Considering when news of Cody Hodgson’s trade to Buffalo broke — at around 12:30 PST, well after the trade deadline had passed — you could be forgiven for thinking it was a last-minute deal, like the one that brought Chris Higgins to the team at the 2011 cutoff. And, after Hodgson’s agent Ritch Winter claimed in the aftermath that he and Hodgson had met with the Canucks the weekend prior about icetime, you might even think it was a kneejerk move.
But on Tuesday morning at Mike Gillis’s season wrap-up presser, the Canucks’ GM had some interesting things to say about the circumstances surrounding Hodgson’s departure. Most notably, while he never quite said it, it’s apparent that even if Buffalo didn’t get onboard until later, the team had been working on a Hodgson deal since December at least.
Remember how Hodgson’s teammates gave him an off-ice makeover? Turns out the coaching staff gave him one too.
In case it’s not yet clear, Hodgson’s camp was difficult to please. For years, we heard that there were problems with the way the Canucks were handling the young centre, and even if there weren’t, Hodgson’s camp strongly felt otherwise. After remaining mum about the subject at the deadline, Gillis finally elaborated on that Tuesday:
There’s a lot that goes into that. At the end of the day, I chose not to speak about what happened behind the scenes because I expect our players to come in and have the opportunity to speak to me without it being made public. There clearly were issues that were ongoing. I spent more time with Cody’s issues than every other player combined for the last 3 years. We made a determination that he didn’t want to be here.
But just when did the Canucks make this determination? I’d argue that it was sometime in December.
You may recall Hodgson’s monster January, a streak during which he put up 6 goals and 4 assists, picked up an “NHL Rookie of the Month” Award, briefly waded into the Calder trophy discussion, and won the hearts of nearly the entire Vancouver fanbase in the process. It was his coming-out party, the month Canuck nation decided that, not only was this Hodgson kid was going to work out after all, but he was going to be an absolute stud.
You may also recall that Thomas Drance took a very close look at Hodgson’s numbers and determined that they were inflated based on some curious changes to his usage. Quietly, his icetime spiked by 2 minutes and his offensive zone start percentage went from 33% in December to 83% in January — a higher rate than even the Sedins, the league leaders in offensive zone deployment.
As it turns out, this deployment wasn’t just done to capitalize on Hodgson’s offensive abilities and get him away from his defensive weaknesses. It done to make him look attractive to potential buyers, the hockey equivalent of staging a home. Gillis again:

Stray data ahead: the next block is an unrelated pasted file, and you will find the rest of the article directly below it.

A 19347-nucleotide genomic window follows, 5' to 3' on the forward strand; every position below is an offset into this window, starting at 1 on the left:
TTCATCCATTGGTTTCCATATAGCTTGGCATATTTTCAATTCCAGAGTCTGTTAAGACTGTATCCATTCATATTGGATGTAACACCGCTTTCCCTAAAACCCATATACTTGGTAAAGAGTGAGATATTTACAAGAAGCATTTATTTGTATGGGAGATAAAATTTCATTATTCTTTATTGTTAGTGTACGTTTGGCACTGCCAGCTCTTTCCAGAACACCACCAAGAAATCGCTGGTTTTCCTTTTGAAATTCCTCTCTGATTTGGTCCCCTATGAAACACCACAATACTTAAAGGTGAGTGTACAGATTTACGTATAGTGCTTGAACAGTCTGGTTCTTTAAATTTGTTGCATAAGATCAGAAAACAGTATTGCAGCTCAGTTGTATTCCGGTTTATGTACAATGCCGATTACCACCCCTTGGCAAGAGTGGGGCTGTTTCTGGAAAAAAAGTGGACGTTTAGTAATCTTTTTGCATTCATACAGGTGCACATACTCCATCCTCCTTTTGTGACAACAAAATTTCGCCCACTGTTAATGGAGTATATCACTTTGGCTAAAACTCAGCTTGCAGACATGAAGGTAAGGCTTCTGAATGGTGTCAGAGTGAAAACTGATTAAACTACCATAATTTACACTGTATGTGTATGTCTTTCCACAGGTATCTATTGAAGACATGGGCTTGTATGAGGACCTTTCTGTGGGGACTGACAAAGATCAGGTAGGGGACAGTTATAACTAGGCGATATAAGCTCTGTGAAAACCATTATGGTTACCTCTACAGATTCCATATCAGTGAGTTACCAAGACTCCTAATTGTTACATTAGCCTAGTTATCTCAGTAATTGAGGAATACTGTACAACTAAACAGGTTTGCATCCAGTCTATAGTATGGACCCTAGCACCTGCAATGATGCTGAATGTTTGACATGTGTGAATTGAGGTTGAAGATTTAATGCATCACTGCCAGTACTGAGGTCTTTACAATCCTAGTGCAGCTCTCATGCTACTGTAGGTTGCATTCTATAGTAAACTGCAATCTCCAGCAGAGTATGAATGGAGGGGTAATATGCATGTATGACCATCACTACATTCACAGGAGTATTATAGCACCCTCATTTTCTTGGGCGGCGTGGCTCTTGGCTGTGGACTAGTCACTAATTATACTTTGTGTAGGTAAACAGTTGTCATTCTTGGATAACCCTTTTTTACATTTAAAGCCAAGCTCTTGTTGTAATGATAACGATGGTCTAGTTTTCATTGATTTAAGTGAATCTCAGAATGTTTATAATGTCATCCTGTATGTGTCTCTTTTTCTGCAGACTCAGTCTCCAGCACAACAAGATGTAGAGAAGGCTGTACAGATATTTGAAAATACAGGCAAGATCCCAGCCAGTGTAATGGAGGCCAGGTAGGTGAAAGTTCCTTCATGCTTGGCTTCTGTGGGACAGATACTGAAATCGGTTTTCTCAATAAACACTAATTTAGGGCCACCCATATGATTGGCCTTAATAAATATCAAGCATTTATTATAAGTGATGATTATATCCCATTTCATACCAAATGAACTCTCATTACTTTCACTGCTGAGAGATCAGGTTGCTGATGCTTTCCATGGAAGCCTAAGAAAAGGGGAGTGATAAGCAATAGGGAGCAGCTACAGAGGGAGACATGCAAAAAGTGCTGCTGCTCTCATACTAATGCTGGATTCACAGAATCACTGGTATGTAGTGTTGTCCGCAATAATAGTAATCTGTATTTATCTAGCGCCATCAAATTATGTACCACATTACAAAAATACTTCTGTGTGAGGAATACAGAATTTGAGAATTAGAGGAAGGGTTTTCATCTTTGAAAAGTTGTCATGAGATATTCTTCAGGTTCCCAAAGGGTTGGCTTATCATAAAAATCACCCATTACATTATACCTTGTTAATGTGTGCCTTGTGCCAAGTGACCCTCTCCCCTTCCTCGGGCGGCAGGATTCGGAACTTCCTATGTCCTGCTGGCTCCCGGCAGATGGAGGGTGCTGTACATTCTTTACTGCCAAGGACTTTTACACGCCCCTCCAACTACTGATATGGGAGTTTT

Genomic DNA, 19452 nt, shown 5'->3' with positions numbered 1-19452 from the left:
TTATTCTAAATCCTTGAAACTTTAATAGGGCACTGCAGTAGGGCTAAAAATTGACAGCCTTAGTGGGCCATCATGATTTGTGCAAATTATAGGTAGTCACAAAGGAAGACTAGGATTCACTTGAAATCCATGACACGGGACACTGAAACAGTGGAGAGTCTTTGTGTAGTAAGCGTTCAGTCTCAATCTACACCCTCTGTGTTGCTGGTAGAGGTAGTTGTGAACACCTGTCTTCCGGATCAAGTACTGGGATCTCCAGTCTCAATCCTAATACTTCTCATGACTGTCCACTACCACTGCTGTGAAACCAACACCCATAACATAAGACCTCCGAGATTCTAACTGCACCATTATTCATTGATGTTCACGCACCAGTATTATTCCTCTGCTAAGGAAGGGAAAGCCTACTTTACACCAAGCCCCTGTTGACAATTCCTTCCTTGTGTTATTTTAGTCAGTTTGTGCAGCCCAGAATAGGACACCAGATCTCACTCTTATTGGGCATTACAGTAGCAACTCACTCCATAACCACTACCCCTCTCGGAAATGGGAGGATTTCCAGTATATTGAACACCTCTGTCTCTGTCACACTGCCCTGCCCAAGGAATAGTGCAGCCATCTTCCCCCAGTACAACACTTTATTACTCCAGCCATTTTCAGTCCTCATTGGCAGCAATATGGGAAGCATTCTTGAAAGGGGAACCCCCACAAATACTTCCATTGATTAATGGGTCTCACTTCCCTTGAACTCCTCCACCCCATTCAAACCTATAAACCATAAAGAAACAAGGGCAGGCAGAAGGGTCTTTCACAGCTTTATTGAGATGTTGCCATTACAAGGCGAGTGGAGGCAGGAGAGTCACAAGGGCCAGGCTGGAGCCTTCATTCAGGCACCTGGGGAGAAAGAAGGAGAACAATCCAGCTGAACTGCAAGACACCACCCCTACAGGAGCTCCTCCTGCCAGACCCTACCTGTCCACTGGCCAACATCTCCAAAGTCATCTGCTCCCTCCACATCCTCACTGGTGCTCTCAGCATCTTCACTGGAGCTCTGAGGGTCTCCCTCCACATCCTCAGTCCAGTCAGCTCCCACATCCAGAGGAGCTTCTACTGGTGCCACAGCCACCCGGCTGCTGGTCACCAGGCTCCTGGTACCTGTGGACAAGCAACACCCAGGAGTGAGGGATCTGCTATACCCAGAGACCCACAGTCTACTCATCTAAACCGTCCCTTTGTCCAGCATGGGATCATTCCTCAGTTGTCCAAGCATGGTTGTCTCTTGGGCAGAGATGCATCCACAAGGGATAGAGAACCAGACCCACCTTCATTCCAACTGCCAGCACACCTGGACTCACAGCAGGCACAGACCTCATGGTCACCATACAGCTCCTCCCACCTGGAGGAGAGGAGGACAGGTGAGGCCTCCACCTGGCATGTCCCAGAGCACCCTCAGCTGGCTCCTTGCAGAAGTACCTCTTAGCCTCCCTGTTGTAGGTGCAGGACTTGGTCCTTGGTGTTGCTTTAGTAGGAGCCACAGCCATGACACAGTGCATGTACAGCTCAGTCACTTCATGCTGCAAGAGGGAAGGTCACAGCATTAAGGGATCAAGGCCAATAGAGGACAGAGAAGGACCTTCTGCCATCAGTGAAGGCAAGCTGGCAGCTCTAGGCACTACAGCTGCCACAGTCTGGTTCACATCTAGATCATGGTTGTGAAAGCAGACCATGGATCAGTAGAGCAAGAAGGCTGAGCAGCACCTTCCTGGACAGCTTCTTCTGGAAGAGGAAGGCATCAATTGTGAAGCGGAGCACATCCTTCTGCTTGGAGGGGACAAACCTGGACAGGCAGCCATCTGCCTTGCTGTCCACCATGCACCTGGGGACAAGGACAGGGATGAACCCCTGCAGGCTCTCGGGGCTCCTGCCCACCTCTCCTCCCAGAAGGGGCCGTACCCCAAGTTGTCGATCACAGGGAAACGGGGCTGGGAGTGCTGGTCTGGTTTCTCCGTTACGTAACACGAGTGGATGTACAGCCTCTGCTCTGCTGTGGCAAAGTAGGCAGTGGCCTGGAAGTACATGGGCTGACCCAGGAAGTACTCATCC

We built him into something we could move. We put Cody on the ice in every offensive situation we could, I don’t think he took more than 5 or 6 defensive zone faceoffs. That was by design. I don’t regret that move and I’d do it again.
Sure enough, Hodgson’s value skyrocketed, to the point where the Canucks were able to get one of the 6 players they had determined some time ago they would swap for Hodgson if he ever became available. That was Zack Kassian.
We know the Canucks use advanced statistics, but this adds a very intriguing dimension to how they use them and what they use them for. From Canucks Army:
So now we know something else, and it’s something very interesting. Not only do the Canucks use advanced stats when thinking about what personnel to add, but they consider how they can use their “edge” in understanding, to inflate player value on the trade market.
Considering what Kassian contributed to the Canucks this year (to wit: nothing, apart from this badass photo), all of this is likely to make many roll their eyes. The Canucks inflated Hodgson’s value so they could get Zack Kassian? That’s a lark. But keep in mind that your high opinion of Hodgson is informed largely by his illusory January. Tasked with playing at both ends of the ice in Buffalo, Hodgson struggled mightily down the stretch.
And let’s not give up on Kassian just yet. Power forwards take longer to develop, and Kassian’s 2011-12 season was his first taste of hockey at the NHL level. Consider Hodgson’s mediocre showings in 2010-11, after which many Canuck fans called the centre a bust. Now many of those same fans are leading the uproar over his trade. Kassian has plenty of time to grow into a contributor, especially with his first full season as a Canuck lying ahead.
If he can, fans may stop bemoaning what the Canucks did in February and start appreciating what they did in January.Tags: Gillis, gillis says more than he needs to, Hodgson, ritch winter, using tables to prove things, zone starts